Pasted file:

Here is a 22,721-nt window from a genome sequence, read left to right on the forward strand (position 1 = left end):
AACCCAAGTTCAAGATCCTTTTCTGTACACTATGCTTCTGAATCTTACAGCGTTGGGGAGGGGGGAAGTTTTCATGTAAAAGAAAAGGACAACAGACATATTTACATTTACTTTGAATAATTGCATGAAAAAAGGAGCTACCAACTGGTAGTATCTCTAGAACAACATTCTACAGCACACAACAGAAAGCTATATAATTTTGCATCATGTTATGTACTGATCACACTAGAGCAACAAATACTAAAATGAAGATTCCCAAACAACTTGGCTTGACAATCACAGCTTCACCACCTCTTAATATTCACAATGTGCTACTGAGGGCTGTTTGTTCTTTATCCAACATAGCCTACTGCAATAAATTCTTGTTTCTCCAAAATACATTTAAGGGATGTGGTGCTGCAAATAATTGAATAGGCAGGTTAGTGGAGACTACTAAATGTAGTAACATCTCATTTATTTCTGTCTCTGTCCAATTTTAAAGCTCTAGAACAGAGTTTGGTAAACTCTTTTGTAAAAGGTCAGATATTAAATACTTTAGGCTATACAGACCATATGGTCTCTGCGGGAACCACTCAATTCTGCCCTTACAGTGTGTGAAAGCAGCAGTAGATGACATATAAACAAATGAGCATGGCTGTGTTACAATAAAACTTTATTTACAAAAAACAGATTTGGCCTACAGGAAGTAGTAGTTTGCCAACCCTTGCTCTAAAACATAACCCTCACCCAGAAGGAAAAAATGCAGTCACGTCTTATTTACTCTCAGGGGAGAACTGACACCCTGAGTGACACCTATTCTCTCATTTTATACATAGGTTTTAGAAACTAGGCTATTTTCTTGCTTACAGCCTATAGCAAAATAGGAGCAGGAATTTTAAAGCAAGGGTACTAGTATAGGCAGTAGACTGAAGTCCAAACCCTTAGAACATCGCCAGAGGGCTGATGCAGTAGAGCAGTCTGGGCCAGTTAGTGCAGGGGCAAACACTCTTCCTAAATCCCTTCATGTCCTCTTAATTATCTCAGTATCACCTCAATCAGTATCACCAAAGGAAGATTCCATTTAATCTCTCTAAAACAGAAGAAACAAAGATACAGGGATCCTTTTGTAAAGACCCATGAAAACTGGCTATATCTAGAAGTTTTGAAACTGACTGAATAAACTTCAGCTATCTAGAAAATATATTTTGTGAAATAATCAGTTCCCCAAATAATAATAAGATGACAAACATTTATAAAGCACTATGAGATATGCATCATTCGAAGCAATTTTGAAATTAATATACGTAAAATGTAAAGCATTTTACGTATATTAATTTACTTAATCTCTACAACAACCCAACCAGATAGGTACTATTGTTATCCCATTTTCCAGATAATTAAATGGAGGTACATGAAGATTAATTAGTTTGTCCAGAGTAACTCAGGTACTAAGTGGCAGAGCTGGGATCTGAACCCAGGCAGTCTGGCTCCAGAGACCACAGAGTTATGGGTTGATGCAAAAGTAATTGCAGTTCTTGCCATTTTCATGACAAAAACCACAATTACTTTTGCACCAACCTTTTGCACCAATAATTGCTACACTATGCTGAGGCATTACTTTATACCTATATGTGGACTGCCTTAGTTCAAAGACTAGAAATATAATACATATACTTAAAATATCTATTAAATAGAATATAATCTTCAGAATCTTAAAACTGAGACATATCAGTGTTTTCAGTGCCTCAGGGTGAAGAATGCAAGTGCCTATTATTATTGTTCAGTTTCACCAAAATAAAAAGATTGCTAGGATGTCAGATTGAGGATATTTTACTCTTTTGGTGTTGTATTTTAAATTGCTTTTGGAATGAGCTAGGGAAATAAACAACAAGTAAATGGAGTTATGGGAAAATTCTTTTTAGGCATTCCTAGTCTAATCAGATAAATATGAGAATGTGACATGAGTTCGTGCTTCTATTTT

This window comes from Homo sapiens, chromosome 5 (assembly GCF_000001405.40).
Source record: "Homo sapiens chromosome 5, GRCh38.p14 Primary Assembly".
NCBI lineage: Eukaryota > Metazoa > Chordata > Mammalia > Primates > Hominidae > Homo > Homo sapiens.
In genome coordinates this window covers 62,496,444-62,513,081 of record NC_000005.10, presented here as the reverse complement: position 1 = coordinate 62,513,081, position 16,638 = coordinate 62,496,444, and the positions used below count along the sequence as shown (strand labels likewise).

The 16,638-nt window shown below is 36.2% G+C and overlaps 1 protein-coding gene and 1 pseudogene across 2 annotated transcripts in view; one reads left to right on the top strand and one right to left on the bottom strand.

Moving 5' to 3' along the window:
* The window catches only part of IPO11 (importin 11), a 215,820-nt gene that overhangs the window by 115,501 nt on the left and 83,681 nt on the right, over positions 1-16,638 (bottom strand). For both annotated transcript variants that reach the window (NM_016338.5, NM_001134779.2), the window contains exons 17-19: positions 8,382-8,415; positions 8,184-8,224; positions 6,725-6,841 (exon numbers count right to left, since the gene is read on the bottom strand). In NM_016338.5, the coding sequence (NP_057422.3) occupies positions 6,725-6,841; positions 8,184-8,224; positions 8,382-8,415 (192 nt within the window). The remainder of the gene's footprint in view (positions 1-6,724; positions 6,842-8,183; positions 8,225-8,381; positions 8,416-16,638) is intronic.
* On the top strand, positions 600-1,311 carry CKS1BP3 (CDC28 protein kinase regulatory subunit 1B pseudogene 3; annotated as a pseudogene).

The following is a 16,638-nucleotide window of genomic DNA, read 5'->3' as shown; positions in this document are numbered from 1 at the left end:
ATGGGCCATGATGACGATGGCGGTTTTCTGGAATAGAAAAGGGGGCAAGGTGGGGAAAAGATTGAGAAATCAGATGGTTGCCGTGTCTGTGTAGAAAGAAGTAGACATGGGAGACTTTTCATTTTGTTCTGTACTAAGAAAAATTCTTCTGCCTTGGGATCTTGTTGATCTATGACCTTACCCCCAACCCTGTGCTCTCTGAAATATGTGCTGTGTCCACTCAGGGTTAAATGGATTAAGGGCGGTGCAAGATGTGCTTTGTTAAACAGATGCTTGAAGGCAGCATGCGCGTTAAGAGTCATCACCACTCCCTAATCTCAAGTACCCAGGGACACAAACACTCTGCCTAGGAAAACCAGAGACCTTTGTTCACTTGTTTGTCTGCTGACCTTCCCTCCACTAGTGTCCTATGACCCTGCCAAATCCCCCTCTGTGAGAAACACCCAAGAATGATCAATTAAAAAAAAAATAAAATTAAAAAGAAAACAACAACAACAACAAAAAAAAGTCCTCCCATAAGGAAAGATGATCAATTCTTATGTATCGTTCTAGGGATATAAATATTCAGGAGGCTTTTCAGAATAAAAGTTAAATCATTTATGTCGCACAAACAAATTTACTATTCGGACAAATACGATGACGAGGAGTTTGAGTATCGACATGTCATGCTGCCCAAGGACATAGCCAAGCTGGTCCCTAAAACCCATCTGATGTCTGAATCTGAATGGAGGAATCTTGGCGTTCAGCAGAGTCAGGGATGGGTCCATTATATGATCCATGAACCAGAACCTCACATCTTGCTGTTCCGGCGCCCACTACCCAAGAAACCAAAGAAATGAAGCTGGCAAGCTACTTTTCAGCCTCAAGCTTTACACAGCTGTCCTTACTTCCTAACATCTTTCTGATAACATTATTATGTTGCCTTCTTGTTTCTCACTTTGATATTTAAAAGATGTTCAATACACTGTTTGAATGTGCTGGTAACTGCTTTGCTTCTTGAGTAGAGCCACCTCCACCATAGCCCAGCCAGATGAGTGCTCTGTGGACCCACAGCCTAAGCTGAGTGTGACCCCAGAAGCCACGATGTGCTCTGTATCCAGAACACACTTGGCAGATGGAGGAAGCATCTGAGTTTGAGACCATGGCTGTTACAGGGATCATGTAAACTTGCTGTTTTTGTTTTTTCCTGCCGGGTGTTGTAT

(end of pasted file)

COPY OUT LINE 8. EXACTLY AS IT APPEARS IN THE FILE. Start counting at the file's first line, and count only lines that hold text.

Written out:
Moving 5' to 3' along the window: